that's called an exageration. that's an extreme case, used to elicit a worst case scenario. and I never said it was safe, only that a person might understand it a little clearer if the driver had the light. and to be quite honest, with your attitude, I wouldn't feel safe being in the same county as you worked. I'd hate for you to screw up, and then bite the head off of the person who told you so.

    and resq14, no, I'm not an explorer, and havn't been one for several years. but that's for asking, it make me feel so much younger
    If my basic HazMat training has taught me nothing else, it's that if you see a glowing green monkey running away from something, follow that monkey!

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    My dept covers 3 towns and aids towns around us. Some of us have lights so don't. All our guys with lights and sirens use them responsibly they don't try and set world speed records while responding nor do they blow through stop lights. When they are used the people around us don't panic nor do they get confused when they see a POV going one way and another going in the other direction. My community has the sence to realize someone has to drive the trucks and not all of us are gonna fit on them. So the closest go to the station and everyone else goes to the scene. Not to mention lights on POVs help a lot when ur shutting down the road, it tends to give people fair warning as to why their is a truck parked in the road and that they should slow down.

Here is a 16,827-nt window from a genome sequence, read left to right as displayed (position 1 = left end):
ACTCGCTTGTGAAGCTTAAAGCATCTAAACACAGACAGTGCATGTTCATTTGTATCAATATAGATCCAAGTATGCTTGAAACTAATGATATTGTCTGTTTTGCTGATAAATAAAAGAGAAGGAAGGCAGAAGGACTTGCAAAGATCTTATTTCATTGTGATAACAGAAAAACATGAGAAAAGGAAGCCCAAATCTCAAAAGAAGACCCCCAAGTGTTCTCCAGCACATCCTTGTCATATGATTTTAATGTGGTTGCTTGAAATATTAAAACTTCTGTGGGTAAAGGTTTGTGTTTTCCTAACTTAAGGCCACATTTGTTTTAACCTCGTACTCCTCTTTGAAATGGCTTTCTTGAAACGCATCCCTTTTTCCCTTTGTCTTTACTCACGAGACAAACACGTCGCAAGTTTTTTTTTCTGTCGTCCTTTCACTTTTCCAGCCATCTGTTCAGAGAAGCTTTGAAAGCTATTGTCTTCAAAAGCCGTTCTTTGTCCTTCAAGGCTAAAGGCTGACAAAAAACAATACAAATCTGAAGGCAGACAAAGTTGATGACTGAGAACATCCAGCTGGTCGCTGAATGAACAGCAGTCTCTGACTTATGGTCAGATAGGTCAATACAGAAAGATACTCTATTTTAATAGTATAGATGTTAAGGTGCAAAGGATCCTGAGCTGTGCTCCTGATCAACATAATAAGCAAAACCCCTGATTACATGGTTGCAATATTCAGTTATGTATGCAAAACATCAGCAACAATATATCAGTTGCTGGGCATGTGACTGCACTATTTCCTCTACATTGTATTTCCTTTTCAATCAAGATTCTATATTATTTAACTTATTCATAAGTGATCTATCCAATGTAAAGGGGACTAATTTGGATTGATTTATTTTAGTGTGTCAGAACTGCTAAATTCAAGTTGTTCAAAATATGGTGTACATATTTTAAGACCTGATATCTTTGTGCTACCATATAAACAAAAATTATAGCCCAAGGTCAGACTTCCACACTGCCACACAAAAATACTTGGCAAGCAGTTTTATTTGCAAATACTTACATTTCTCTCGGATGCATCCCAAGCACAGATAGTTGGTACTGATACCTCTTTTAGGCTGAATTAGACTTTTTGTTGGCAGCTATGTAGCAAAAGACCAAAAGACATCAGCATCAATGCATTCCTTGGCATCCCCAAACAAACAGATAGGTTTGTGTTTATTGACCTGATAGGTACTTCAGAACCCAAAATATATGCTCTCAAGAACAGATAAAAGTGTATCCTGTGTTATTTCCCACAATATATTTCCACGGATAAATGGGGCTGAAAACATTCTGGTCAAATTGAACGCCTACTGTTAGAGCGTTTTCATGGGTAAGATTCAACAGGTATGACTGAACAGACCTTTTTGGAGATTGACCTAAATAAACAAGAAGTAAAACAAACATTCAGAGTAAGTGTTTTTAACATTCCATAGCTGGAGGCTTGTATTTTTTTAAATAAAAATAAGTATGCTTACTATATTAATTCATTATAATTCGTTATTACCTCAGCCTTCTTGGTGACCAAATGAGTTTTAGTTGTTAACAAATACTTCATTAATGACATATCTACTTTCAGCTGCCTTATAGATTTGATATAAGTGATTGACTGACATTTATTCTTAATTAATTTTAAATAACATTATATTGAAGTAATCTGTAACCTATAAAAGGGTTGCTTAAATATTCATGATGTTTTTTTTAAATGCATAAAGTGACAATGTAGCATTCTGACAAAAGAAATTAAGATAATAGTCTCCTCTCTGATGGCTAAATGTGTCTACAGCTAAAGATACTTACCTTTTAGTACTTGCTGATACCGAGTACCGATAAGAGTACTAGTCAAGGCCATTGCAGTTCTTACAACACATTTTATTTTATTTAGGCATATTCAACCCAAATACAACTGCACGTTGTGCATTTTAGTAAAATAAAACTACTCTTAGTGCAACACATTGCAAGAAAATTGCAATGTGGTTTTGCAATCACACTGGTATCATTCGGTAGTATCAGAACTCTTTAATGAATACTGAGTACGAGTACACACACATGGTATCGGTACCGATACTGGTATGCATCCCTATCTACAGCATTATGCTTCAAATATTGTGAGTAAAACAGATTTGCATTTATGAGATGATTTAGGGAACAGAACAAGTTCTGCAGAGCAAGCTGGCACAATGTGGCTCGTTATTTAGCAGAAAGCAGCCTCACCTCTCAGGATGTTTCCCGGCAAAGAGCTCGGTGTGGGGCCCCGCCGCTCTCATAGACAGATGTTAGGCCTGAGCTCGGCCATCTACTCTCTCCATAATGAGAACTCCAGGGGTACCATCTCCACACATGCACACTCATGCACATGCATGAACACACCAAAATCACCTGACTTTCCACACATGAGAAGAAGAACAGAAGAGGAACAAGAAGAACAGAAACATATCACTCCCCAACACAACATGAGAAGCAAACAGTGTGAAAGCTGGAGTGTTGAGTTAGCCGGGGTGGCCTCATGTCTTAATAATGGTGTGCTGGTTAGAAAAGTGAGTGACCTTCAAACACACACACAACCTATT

Everyone says lights cause accidents and that we shouldn't have them but its not the lights, its who's using them. Just because some idiots find them an excuse to do a hundred doesn't mean the rest of us should be ragged on for using them when we use them safely, for multiple reasons, and when our community is smart enough to realize how to safley react to them. A lot of cops using lights and sirens go to fast or do something and cause accidents.... does that mean that every police car should be stripped of there lights and sirens.. no.
    As for the unprofessional aspect of it...I don't see how a truck with a light bar and in some cases, their depts emblem on the window of teir truck is unprofessional at all.

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    Almost 5 years later... Come on man. This one had actually buried itself.

    Round 2!